Then, there's the Bleachers. In Dodger Stadium, a twelve-foot-wide walkway separates the outfield fence and the first row of seats in the bleachers. No one but employees are allowed in this walkway. During batting practice, hundreds of balls land there, though, so front-row fans jump the rail into the walkway to get the balls. It's a fourteen-foot drop. More than one Olympian makes the hop and lands with an extra bone in his shorts. An usher's job is to see to it no one jumps.

You stand facing the seats, your back to the field, watching the folks in the bleachers, not the players. Meanwhile, ninety-mile-per-hour roc-kets from the batting cage whiz past you and through you, nonstop. They smack your ass, crack your elbows, ricochet off your shoulders, and short-hop the back of your nuts. Take one on the head and kids fight for the bounce.

Batting practice lasts for ninety minutes, and then there's the national anthem, and then the game begins. First aid is full of ushers by the anthem.

Finally, there's the Dungeon, an off-limits dust-cave deep in the bowels of the stadium. The Dungeon is a shortcut between the field and the loge levels, and occasionally vendors sneak through with their goods. But no one is allowed in the Dungeon except the usher who works there. If anyone comes by, you send Žem back.

You can't see or hear a thing from the Dungeon—not the P.A. announcer, not the organ, not the rhythmic stomping and cheering of the crowd, not Vin Scully's voice piped through a company intercom, nothing. You can read, sing, masturbate, play echo with yourself, do whatever you want, no one cares. Ben once worked a sixteen-inning night game in the Dungeon without food or water. He had passed out by the time the supervisor came to tell him the game was over.

The scary thing is, it's the punishments that save you, that keep you coming back day to day. They're highlights to monotony, an usher's own SportsCenter, complete with bruises, insults, and exhaustion.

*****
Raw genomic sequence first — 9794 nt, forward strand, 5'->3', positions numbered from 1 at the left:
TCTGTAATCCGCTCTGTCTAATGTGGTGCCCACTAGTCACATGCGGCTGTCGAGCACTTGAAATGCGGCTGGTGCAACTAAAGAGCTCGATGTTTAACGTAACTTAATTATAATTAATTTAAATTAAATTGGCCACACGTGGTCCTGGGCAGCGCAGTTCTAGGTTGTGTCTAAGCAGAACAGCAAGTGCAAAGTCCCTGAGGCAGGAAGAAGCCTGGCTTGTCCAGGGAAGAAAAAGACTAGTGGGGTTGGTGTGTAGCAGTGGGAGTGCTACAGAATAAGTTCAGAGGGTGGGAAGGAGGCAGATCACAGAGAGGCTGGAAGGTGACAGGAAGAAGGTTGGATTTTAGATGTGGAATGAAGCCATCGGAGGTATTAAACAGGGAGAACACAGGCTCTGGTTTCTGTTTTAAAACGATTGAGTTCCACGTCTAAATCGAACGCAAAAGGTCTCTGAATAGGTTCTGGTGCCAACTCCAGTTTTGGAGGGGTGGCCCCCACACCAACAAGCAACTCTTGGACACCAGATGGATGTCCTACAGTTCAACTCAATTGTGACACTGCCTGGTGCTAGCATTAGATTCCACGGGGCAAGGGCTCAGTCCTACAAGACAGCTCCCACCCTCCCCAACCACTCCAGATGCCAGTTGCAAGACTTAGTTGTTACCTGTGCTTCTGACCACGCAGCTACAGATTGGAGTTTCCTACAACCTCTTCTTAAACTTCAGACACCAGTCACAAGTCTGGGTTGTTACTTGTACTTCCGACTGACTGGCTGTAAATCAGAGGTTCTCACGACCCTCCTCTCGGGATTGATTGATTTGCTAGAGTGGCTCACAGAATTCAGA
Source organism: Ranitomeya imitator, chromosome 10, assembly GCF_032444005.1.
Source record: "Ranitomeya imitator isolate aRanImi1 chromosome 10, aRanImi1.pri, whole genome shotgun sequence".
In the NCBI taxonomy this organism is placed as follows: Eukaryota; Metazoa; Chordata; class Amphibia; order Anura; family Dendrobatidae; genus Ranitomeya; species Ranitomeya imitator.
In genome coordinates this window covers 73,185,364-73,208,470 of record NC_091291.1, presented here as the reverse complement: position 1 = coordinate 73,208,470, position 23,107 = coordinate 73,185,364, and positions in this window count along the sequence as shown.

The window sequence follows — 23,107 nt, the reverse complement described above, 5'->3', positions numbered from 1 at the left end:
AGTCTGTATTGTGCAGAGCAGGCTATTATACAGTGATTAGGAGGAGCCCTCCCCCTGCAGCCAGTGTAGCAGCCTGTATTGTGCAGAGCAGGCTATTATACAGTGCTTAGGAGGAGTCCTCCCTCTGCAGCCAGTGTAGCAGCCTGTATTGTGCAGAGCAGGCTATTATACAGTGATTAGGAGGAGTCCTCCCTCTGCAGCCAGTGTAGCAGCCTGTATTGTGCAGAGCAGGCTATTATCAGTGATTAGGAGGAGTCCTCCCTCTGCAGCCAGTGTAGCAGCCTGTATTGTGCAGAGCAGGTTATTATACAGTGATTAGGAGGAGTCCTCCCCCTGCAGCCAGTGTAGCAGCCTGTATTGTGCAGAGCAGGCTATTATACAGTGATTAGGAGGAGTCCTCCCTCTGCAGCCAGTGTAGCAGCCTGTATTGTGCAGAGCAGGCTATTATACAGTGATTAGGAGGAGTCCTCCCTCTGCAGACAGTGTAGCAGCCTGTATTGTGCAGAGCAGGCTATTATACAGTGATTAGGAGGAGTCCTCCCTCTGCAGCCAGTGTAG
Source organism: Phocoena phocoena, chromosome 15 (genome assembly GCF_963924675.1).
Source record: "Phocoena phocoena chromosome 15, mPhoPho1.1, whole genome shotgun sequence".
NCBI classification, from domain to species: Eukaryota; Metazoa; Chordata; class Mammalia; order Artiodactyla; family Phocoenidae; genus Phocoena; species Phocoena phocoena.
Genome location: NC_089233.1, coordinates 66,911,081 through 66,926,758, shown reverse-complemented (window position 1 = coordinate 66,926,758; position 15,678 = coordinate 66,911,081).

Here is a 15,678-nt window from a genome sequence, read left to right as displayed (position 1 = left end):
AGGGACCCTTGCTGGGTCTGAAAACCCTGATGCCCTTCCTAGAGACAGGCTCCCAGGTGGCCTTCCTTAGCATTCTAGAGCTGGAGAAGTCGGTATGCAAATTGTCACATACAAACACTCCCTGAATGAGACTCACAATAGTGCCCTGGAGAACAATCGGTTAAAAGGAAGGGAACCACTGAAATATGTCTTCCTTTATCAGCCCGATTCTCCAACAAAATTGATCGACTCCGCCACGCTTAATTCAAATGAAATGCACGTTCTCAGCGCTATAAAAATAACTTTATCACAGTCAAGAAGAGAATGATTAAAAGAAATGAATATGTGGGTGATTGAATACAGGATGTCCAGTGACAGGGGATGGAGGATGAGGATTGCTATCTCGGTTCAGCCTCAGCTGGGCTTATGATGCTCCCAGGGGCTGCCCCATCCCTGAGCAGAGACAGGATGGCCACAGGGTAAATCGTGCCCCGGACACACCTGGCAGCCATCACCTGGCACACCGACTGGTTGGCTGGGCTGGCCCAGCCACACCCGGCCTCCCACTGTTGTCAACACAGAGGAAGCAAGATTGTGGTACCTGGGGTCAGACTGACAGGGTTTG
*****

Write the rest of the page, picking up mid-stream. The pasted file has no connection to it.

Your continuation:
Me? I improvise. I go with the flow. Today it was windy, so I farted. I stood behind my Aisle 6 blue-hairs and farted and farted and farted and farted out the foul stench of my intestine's short memory. And when the blue-hairs turned around and gave me dirty looks in the first, third, fourth, sixth, seventh, and ninth innings, I turned around, too, and gave dirty looks to whoever happened to be walking by. I copied their faces and I copied their thoughts, what everyone was thinking, all fifty thousand.

And what they were thinking was this: we're assholes. Ushers are assholes. We asshole around together, just waiting to get fired for being assholes.

But sometimes, during day games, when the night is wide open, I remember what it was like when I cared. Quick one-two-three innings in emerging pitchers' duels. Kids passing out candy. Drunks running the bases. The sun, the girls, the assholes.

And I think to myself, at my post, between pitches: you can't walk away from this job. You can get fired. Sure. Maybe. Anyone can get fired. But no one can just walk away.


JORDAN HENRY lives within a stone's throw of Dodger Stadium in Echo Park, California. He resigned from his post after the 1999 season and now sneaks into games for free.

© 2000 Jordan Henry